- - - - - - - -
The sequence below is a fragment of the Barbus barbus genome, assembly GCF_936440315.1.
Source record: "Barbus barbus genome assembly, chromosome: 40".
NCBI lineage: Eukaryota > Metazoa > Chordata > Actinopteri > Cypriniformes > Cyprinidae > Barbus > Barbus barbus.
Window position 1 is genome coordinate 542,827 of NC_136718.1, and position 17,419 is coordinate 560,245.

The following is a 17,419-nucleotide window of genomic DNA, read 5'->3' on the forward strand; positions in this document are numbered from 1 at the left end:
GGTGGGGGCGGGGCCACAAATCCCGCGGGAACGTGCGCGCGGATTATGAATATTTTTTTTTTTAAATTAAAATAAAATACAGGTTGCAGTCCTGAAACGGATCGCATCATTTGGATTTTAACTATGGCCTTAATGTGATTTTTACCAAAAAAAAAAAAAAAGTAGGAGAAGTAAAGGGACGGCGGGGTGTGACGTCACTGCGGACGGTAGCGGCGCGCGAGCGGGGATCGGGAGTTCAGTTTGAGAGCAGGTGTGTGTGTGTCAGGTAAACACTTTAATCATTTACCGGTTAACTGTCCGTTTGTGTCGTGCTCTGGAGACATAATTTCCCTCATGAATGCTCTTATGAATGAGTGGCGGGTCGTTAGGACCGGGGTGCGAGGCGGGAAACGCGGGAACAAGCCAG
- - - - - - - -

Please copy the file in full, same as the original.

The sequence below is a fragment of the Barbus barbus genome, assembly GCF_936440315.1.
Source record: "Barbus barbus genome assembly, chromosome: 40".
NCBI lineage: Eukaryota > Metazoa > Chordata > Actinopteri > Cypriniformes > Cyprinidae > Barbus > Barbus barbus.
Window position 1 is genome coordinate 542,827 of NC_136718.1, and position 17,419 is coordinate 560,245.

The following is a 17,419-nucleotide window of genomic DNA, read 5'->3' on the forward strand; positions in this document are numbered from 1 at the left end:
GGTGGGGGCGGGGCCACAAATCCCGCGGGAACGTGCGCGCGGATTATGAATATTTTTTTTTTTAAATTAAAATAAAATACAGGTTGCAGTCCTGAAACGGATCGCATCATTTGGATTTTAACTATGGCCTTAATGTGATTTTTACCAAAAAAAAAAAAAAAGTAGGAGAAGTAAAGGGACGGCGGGGTGTGACGTCACTGCGGACGGTAGCGGCGCGCGAGCGGGGATCGGGAGTTCAGTTTGAGAGCAGGTGTGTGTGTGTCAGGTAAACACTTTAATCATTTACCGGTTAACTGTCCGTTTGTGTCGTGCTCTGGAGACATAATTTCCCTCATGAATGCTCTTATGAATGAGTGGCGGGTCGTTAGGACCGGGGTGCGAGGCGGGAAACGCGGGAACAAGCCAG